Former Assistant Secretary of the Treasury for Economic Policy, Paul Craig Roberts isn't happy with the situation in DC. In this short article he points out some serious issues in US foreign policy. Some of the things he says are statements of the obvious, others are more open to other interpretations. For instance: What the US is bringing is civil wars and the breakup of countries, as President Bill Clinton’s regime achieved in former Yugoslavia. The more countries can be torn into pieces and dissolved into rival factions, the more powerful is Washington. OK, that's true, in a way. But who says that Iraq must remain in the geographical configuration that the British and French agreed upon many, many years ago? The Kurds, who've wandered around the area now occupied by Turkey and northern Iraq for centuries might like to see central power in Baghdad disappear. In that particular instance, how powerful has Washington actually become? Prisoners in their own compounds, American troops have less integration into Iraqi society than the Hessians did in revolutionary America, their most effective means of subjugating the Iraqis being the delivery of pallets full of shrink-wrapped hundred dollar bills to the sheiks and emirs that really run the country. The state of the art, high-tech military equipment that enables a non-com in Missouri to rain death onto a meeting of tribal leaders in a remote desert province on the opposite side of the globe is unlikely to convince the witness residents that they should hang the stars and stripes outside their beyt. While Washington's adventures in the middle east have certainly had an effect on those living there, they've also had a truly negative influence on life in the US itself, as anyone that's taken a plane ride can attest.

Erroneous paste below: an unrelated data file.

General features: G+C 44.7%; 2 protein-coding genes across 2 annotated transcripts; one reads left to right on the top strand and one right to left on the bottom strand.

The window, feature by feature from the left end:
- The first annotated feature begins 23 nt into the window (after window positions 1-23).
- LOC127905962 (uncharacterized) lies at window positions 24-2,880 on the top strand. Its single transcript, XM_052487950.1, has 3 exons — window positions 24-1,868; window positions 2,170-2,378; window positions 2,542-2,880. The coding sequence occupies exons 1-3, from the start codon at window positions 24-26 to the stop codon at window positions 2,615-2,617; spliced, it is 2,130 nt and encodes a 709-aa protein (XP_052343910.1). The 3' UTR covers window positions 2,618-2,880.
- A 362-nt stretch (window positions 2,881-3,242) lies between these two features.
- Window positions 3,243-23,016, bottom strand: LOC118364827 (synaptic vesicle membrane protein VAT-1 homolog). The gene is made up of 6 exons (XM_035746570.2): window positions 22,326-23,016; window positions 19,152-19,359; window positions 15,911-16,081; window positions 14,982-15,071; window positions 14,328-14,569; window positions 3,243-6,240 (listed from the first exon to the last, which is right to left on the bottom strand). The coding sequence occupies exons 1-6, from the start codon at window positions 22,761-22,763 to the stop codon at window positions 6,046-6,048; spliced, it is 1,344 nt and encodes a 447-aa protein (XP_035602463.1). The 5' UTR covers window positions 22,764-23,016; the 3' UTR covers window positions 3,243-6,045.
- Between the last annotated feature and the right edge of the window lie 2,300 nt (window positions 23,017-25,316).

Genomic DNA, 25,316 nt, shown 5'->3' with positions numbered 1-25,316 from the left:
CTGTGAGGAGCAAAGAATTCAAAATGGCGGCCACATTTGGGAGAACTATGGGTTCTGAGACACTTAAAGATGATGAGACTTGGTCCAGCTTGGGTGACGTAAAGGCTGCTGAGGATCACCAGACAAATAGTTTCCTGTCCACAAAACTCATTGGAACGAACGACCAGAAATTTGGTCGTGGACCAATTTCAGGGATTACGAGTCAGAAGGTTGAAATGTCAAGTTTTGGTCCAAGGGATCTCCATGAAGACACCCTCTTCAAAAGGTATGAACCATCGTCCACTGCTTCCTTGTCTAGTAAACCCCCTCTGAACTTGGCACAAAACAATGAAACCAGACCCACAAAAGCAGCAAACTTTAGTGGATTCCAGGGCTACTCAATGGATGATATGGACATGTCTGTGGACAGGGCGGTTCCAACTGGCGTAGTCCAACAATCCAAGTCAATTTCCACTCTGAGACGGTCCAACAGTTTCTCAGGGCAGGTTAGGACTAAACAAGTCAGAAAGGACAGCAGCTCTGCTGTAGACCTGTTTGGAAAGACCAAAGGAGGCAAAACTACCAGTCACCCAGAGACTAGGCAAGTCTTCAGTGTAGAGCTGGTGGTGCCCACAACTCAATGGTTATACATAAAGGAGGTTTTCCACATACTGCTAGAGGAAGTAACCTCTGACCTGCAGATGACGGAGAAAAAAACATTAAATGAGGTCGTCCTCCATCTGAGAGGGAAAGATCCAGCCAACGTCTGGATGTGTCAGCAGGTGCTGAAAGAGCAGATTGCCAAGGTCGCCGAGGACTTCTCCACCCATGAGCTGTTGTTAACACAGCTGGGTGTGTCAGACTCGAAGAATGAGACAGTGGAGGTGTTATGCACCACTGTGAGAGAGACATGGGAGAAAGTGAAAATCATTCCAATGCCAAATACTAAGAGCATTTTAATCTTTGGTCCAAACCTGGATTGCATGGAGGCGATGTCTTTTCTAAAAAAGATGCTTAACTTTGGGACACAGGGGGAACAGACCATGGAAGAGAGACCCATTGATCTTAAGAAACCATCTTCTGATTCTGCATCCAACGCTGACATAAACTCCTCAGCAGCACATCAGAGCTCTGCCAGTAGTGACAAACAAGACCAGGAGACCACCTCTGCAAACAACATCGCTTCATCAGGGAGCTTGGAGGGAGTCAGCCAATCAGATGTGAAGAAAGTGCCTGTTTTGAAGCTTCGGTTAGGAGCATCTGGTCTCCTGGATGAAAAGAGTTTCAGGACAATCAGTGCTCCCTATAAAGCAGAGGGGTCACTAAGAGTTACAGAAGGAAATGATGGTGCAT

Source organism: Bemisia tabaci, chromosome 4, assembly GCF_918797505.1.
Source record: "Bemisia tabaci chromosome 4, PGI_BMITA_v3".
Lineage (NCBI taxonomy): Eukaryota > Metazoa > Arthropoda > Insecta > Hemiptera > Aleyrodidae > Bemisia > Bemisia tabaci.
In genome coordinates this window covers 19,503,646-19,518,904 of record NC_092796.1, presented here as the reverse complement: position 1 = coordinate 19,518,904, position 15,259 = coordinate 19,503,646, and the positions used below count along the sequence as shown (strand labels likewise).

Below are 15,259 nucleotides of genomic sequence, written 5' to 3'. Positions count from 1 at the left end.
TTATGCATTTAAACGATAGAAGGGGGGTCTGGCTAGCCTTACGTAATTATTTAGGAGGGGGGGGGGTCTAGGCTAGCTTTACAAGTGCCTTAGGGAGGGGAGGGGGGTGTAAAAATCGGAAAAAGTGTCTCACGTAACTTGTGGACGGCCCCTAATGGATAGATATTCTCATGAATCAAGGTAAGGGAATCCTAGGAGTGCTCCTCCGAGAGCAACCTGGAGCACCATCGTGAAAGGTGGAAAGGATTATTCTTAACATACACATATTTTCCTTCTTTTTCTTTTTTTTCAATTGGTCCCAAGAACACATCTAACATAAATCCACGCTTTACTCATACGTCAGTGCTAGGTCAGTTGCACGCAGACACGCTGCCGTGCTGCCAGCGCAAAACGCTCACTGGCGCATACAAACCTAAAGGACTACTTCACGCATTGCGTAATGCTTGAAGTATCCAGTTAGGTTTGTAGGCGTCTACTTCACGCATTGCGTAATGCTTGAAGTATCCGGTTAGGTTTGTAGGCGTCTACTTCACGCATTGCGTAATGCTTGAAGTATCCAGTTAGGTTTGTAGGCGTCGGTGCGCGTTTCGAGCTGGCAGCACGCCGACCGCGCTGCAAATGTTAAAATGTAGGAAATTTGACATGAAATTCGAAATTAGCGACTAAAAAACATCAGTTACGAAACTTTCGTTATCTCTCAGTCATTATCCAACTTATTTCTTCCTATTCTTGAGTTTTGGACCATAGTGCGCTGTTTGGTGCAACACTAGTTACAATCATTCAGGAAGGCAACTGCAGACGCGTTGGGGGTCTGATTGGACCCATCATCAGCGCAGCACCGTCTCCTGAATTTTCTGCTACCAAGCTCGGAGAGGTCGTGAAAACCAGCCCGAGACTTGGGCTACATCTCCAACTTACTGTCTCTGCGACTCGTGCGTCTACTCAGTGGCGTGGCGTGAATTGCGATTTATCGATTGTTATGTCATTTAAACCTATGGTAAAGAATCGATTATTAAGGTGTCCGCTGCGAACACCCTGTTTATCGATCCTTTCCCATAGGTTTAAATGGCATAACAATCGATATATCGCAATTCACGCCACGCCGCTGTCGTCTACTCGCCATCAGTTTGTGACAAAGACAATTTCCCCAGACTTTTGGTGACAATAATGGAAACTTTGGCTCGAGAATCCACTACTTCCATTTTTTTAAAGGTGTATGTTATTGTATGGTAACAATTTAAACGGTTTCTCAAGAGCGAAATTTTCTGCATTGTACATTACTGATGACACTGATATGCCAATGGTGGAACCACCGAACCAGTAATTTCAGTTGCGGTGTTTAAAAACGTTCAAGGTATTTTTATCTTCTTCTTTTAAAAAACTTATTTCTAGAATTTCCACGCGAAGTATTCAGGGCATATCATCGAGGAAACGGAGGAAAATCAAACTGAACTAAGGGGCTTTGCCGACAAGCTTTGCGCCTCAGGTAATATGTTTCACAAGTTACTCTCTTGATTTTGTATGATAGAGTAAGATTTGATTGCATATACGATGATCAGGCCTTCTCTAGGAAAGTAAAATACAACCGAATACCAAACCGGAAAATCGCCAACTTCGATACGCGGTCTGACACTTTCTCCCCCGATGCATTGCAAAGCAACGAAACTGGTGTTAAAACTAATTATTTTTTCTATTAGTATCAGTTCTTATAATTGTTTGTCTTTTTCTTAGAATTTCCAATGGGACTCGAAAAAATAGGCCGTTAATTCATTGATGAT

Several years from now, the Chinese economy is expected to exceed in size the US economy, with an Asian power displacing a Western one as the world’s most powerful economy. So what? If the Chinese economy becomes measurably larger in some way than that of the US, does that mean that we go to the end of some line? And then have to work our way back to the front? Are measurements of the GDP of nations akin to the scores of NBA playoff games, where eventually a temporary winner is crowned and allowed to hang a pennant in its arena? That's nuts. On the day that the Chinese economy slips past that of the US in some probably impossible to verify statistic, no one in America will even be aware of it. No one will come to the door, demand our forks and then replace them with chopsticks. Can Americans possibly believe that citizens of lower rung countries like Argentina and Thailand are perpetually miserable because they're not on the top of the economic heap? Maybe they are, actually, since they, too, have governments intent on regulating their lives.